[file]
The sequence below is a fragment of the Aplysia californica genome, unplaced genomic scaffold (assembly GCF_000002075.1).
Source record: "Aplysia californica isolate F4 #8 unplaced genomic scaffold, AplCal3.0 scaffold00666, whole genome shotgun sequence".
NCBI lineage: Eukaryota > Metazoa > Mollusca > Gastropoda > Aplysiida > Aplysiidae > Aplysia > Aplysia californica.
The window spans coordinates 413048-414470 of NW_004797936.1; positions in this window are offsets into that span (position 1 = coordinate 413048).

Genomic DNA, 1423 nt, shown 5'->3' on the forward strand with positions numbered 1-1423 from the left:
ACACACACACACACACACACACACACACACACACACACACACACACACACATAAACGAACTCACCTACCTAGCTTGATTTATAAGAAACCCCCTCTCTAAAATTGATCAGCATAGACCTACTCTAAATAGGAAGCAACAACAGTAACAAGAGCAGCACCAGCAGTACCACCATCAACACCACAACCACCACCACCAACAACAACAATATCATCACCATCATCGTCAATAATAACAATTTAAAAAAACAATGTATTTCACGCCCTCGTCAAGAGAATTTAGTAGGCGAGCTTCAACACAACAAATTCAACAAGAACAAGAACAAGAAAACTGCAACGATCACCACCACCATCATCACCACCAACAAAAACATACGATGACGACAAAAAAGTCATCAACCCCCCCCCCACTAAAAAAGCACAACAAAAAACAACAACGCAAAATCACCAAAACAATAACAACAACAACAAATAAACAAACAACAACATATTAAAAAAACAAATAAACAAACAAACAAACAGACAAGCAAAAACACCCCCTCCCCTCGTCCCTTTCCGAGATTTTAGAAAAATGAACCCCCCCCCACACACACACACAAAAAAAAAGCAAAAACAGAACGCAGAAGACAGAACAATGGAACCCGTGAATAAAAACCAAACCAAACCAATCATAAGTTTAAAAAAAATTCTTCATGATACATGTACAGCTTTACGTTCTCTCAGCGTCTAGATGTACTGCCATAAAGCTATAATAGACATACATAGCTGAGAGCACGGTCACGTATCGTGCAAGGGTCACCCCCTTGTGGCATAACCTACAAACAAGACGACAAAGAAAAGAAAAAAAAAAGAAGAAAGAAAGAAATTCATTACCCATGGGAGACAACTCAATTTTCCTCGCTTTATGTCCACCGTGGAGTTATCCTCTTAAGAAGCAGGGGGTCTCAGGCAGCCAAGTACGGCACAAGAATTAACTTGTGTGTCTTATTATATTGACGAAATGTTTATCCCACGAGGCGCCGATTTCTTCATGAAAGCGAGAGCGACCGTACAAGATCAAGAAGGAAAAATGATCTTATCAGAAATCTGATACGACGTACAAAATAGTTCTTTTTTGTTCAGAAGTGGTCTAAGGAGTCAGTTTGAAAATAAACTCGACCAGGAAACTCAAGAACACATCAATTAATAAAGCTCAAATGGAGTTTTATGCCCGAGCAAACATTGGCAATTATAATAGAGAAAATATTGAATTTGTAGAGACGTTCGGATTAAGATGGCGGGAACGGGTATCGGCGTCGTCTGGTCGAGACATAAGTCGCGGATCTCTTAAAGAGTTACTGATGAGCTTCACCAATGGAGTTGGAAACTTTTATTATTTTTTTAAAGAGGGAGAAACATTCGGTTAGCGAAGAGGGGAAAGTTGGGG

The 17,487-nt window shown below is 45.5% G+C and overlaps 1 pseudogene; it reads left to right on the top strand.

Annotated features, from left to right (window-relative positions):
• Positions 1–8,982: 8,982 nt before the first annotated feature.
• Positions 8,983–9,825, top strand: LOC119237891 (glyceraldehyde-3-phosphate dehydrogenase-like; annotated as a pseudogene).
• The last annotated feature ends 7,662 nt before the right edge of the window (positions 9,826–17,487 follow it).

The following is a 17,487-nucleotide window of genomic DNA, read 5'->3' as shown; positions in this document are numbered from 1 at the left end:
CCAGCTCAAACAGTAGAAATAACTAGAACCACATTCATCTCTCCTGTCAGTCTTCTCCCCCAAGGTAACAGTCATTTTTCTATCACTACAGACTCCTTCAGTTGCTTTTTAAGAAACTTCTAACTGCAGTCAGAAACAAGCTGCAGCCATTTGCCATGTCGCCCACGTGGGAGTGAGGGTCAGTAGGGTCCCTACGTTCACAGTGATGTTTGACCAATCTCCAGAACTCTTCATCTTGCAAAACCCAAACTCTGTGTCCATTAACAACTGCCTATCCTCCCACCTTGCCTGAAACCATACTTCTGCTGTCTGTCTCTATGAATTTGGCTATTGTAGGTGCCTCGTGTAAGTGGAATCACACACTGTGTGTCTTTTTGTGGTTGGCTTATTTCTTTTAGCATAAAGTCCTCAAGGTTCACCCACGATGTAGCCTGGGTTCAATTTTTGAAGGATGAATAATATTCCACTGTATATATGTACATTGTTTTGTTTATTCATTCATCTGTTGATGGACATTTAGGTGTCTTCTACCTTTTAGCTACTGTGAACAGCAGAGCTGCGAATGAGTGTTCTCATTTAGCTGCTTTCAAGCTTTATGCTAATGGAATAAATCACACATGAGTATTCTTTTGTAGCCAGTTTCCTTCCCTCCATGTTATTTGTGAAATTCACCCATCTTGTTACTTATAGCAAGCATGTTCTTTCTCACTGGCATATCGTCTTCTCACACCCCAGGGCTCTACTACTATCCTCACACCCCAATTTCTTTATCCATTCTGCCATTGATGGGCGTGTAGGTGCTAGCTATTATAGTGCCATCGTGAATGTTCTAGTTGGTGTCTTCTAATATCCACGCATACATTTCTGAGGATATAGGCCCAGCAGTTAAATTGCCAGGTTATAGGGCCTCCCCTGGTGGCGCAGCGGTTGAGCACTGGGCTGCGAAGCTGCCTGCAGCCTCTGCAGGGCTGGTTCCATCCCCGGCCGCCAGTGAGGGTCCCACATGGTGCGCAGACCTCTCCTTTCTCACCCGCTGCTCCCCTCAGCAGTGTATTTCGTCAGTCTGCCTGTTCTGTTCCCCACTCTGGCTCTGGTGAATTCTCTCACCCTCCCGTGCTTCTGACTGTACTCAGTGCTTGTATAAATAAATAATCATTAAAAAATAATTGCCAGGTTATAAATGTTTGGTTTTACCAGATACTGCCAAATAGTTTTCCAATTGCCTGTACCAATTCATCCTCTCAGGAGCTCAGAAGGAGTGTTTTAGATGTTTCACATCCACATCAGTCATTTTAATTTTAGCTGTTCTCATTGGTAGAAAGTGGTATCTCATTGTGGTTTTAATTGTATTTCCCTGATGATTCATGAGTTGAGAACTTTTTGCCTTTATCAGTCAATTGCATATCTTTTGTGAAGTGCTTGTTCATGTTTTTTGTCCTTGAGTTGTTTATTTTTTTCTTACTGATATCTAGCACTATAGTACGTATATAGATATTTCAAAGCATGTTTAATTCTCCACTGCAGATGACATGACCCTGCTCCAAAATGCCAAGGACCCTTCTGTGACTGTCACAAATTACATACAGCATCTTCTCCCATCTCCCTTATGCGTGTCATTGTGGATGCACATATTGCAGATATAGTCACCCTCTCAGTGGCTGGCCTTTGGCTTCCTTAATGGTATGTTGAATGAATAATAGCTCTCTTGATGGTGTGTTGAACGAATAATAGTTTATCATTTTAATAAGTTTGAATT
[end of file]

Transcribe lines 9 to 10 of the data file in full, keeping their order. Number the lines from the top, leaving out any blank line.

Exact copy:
• Positions 1–8,982: 8,982 nt before the first annotated feature.
• Positions 8,983–9,825, top strand: LOC119237891 (glyceraldehyde-3-phosphate dehydrogenase-like; annotated as a pseudogene).